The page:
NonZeroInt is a custom type that can hold any integer except zero. Now, we have made this function honest as it conveys all information about the possible input that it takes and the output that it produces.

Despite the simplicity of these principles, functional programming requires a lot of practices that might seem intimidating and overwhelming to many programmers. In this article, I will try to cover some basic aspects to start with which includes “Functions as first class citizens”, “Higher order functions” and “Pure functions”

Functions as first-class citizens:

When functions are first-class citizens or first-class values, they can be used as input or output for any other functions. They can be assigned to variables, stored to collections, just like values of other type. For example:

Func<int, bool> isMod2 = x => x % 2 == 0;
var list = Enumerable.Range(1, 10);
var evenNumbers = list.Where(isMod2);

The above code illustrates that functions are indeed first-class values because you can assign the function ( x => x % 2 == 0) to a variable isMod2 which in-turn passed as an argument to Where (an extension on IEnumberable)

Treating functions as values is necessary in functional programming style as it gives the power to define Higher-order functions.

Higher-order functions (HOF):

HOFs are functions that take one or more functions as arguments or returns a function as a result or both. All other functions are First-order functions.

Let’s consider the same modulo 2 example in which “list.Where” does filtering to determine which number to be included in the final list based on a predicate provided by the caller. The predicate provided here is isMod2 function and theWhereextension method of IEnumberable is the Higher-order Function. Implementation of Where looks like below

public static IEnumerable<T> Where<T>
(this IEnumerable<T> ts, Func<T, bool> predicate)
{
foreach (T t in ts) ❶
if (predicate(t)) ❷
yield return t;
}

❶ The task of iterating over the list is an implementation detail of Where.

❷ The criterion determining which items are included is decided by the caller

The Where HOF applies the given function repeatedly to every element in the collection. HOFs can be designed to conditionally apply the function to the collection as well. I’ll leave that for you to experiment. By now you would have realized how concise and powerful Higher-order functions are.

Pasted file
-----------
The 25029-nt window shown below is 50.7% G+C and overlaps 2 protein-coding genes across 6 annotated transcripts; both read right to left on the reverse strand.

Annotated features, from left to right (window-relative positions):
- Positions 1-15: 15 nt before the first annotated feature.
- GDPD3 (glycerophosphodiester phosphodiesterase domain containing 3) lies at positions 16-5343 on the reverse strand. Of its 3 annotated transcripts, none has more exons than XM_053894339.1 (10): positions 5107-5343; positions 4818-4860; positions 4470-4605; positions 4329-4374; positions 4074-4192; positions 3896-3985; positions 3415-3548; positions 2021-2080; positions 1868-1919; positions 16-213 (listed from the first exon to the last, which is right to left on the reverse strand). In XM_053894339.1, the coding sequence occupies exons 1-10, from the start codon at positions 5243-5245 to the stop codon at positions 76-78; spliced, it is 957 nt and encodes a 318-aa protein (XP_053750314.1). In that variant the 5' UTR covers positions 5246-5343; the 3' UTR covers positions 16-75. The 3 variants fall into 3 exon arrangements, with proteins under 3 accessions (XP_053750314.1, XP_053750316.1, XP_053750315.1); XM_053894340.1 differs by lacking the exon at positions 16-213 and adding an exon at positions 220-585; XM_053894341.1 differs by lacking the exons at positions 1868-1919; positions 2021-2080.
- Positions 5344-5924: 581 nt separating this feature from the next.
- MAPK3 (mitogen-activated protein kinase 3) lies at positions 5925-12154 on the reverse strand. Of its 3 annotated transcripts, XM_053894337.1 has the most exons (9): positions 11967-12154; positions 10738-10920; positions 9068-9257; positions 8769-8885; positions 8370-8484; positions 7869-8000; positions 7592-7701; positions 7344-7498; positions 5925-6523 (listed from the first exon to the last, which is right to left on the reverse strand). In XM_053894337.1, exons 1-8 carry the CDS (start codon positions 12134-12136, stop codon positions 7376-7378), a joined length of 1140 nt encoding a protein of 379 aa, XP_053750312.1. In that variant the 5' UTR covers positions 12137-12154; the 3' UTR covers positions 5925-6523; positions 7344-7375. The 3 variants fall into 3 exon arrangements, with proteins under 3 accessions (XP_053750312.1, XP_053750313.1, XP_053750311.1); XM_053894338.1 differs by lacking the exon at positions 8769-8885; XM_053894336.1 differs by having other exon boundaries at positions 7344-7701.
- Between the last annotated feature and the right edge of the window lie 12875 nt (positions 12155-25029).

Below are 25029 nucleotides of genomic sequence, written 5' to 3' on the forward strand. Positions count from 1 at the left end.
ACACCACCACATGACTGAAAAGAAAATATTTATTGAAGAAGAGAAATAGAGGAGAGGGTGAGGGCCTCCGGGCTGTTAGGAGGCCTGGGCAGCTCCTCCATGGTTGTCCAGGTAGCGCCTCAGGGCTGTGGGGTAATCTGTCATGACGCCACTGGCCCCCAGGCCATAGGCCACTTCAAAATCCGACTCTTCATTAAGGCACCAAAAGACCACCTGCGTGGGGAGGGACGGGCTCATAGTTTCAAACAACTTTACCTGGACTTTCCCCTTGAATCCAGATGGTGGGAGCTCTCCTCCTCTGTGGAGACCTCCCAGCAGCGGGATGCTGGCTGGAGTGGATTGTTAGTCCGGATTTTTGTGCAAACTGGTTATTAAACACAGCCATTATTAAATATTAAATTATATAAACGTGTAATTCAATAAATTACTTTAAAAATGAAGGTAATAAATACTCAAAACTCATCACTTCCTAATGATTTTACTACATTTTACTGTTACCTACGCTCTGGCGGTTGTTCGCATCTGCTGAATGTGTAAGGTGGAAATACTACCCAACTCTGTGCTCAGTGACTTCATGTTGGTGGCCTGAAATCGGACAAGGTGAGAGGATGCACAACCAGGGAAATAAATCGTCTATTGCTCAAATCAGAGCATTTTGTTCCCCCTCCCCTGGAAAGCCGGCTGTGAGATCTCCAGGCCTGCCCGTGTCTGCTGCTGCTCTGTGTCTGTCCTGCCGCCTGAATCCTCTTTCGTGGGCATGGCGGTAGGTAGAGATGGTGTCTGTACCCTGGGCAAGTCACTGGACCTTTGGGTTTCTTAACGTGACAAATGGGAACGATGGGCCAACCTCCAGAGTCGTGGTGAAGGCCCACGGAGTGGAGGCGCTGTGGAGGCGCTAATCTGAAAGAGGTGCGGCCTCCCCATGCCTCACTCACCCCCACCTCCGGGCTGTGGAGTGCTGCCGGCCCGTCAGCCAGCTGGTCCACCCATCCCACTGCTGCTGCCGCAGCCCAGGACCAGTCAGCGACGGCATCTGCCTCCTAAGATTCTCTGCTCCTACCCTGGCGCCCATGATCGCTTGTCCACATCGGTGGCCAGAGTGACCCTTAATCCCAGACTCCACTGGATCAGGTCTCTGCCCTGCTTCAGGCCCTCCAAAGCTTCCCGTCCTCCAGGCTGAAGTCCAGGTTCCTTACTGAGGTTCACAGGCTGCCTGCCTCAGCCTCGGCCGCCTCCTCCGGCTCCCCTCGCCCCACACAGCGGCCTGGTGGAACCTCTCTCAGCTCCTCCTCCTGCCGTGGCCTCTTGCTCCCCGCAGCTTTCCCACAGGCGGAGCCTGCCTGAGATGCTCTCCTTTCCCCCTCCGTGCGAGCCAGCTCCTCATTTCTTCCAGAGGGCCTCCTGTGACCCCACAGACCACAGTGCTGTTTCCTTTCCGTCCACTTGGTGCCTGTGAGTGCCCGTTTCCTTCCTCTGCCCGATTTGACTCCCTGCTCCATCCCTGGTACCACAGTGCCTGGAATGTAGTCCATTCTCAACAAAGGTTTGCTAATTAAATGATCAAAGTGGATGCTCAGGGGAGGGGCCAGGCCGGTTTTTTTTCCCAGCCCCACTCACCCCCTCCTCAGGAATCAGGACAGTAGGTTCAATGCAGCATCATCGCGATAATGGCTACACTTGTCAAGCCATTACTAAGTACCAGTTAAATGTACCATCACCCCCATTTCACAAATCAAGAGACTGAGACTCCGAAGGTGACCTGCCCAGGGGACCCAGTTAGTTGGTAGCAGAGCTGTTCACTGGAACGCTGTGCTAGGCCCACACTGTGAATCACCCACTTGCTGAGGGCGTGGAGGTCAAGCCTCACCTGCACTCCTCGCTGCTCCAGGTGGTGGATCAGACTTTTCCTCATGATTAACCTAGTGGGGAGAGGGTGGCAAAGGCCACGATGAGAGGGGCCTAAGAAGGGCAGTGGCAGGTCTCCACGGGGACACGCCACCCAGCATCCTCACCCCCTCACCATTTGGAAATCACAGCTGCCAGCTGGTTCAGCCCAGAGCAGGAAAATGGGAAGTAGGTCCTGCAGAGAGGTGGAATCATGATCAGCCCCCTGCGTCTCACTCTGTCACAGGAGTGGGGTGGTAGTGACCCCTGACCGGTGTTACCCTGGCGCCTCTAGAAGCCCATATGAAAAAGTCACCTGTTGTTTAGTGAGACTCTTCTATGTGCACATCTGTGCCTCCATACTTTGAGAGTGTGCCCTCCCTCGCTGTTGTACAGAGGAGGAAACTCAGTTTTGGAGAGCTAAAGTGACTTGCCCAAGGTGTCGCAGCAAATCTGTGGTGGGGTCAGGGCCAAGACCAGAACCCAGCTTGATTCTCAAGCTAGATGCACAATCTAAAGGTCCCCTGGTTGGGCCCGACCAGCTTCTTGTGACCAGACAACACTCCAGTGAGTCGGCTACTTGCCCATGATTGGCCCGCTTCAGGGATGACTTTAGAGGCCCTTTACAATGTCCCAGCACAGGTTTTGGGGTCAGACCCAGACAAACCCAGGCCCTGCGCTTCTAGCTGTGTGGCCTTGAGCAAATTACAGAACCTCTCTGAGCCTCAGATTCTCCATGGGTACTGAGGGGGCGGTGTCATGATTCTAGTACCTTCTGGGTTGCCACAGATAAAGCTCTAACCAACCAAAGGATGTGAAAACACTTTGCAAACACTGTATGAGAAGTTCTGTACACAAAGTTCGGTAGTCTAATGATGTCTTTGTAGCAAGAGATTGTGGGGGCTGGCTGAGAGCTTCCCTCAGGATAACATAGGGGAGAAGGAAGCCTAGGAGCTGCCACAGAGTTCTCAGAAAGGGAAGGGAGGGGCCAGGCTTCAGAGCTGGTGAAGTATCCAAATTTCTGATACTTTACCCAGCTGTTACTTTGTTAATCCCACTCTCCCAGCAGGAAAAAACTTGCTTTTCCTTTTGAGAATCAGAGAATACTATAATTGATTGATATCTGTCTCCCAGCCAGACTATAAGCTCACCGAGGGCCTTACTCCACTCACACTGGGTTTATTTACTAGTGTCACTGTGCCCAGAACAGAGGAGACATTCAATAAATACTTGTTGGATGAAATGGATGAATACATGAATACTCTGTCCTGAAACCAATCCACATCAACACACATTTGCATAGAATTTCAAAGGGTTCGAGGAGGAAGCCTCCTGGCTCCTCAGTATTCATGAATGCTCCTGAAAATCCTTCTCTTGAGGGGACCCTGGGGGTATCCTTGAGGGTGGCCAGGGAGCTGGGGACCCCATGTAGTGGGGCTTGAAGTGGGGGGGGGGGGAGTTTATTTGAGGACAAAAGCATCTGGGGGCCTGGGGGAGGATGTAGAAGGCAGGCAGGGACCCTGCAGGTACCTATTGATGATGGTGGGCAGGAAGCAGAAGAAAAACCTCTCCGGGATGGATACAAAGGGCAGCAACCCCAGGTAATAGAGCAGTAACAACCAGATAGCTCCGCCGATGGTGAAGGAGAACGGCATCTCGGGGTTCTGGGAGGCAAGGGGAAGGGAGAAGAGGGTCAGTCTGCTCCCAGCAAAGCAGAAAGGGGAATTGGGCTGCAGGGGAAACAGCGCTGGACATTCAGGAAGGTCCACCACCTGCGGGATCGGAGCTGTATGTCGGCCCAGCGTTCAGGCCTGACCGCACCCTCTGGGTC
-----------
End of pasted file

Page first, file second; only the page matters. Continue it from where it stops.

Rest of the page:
Pure functions:

Pure functions are mathematical functions that follows the two basic principles that we discussed before — Referential transparency and Function honesty. In addition to that, Pure functions doesn’t cause any side effects. Which means, it doesn’t mutate neither global state nor input arguments. Pure functions are easy to test and reason about. Since the output is dependent only on input, the order of evaluation isn’t important. These characteristics are very vital for a program to be optimized for parallelization, Lazy evaluation and Memorization (Caching).

Consider the below example console application that multiplies a list of numbers by 2 and nicely formats that into multiplication table.

// Extensions.cs
public static class Extensions
{
public static int MultiplyBy2(this int value)❶
{
return value * 2;
}
}
// MultiplicationFormatter.cs
public static class MultpilicationFormatter
{
static int counter;

static string Counter(int val) => $"{++counter} x 2 = {val}"; ❷

public static List<string> Format(List<int> list)
=> list
.Select(Extensions.MultiplyBy2) ❸
.Select(Counter) ❸
.ToList();
}
// Program.cs
using static System.Console;
static void Main(string[] args)
{
var list = MultpilicationFormatter.Format(Enumerable.Range(1, 10).ToList());
foreach (var item in list)
{
WriteLine(item);
}
ReadLine();
}
// Output
1 x 2 = 2
2 x 2 = 4
3 x 2 = 6
4 x 2 = 8
5 x 2 = 10
6 x 2 = 12
7 x 2 = 14
8 x 2 = 16
9 x 2 = 18
10 x 2 = 20

❶ A pure function

❷ An impure function as it mutates the global state

❸ Pure and impure functions can be applied similarly

The above code executes well without any issue as we are operating only on 10 numbers. What if we want to do the same operation for bigger set of data especially when the processing is CPU intense? Would it make sense to do the multiplications in parallel? That means the sequence of data can be processed independently.

Certainly, we can use the power of Parallel LINQ (PLINQ) to get parallelization for almost free. How can we achieve this? Simply by adding AsParallel to the list

public static List<string> Format(List<int> list)
=> list.AsParallel()
.Select(Extensions.MultiplyBy2)
.Select(Counter)
.ToList();

But hold on, pure and impure functions don’t parallelize well together.

What do I mean by that? As you know that Counter function is an impure function. If you have some experience in multi-threading, this will be familiar to you. The parallel version will have multiple threads reading and updating the counter and there’s no locking in place. The program will end up losing some updates which will lead to incorrect counter results like below

1 x 2 = 2
2 x 2 = 4
7 x 2 = 6
8 x 2 = 8
6 x 2 = 10
4 x 2 = 12
9 x 2 = 14
10 x 2 = 16
5 x 2 = 18
3 x 2 = 20

Avoiding state mutation: One possible way to fix this is to avoid state mutation and running counter. Can we think of a solution to generate a list of counters that we need and map them from the given list of items? Let’s see how:

using static System.Linq.ParallelEnumerable;
public static class MultpilicationFormatter
{
public static List<string> Format(List<int> list)
=> list.AsParallel()❶
.Select(Extensions.MultiplyBy2)
.Zip(Range(1,list.Count), (val, counter) => $"{counter} x 2 = {val}")❷
.ToList();
}

Using Zip and Range, we have re-written the MultiplicationFormatter. Zip can be used as an extension method, so you can write the Format method using a more fluent syntax. After this change, Format method is now pure. Making it parallel is just a cherry on top of the cake ❶.This is almost identical to the sequential version except ❶ and ❷

Of course, it is not always as easy as this simple scenario. But the ideas that you have seen till now will deploy you into a better position to tackle such issues related to parallelism and concurrency.


In my next article, I will try to unveil some more aspects in functional programming. Stay tuned and follow me if you are interested! Kindly tap heart below to recommend this article so that others can see it.

Naveen Kumar

Written by

Software Architect | Technologist | Hobbyist Writer | Husband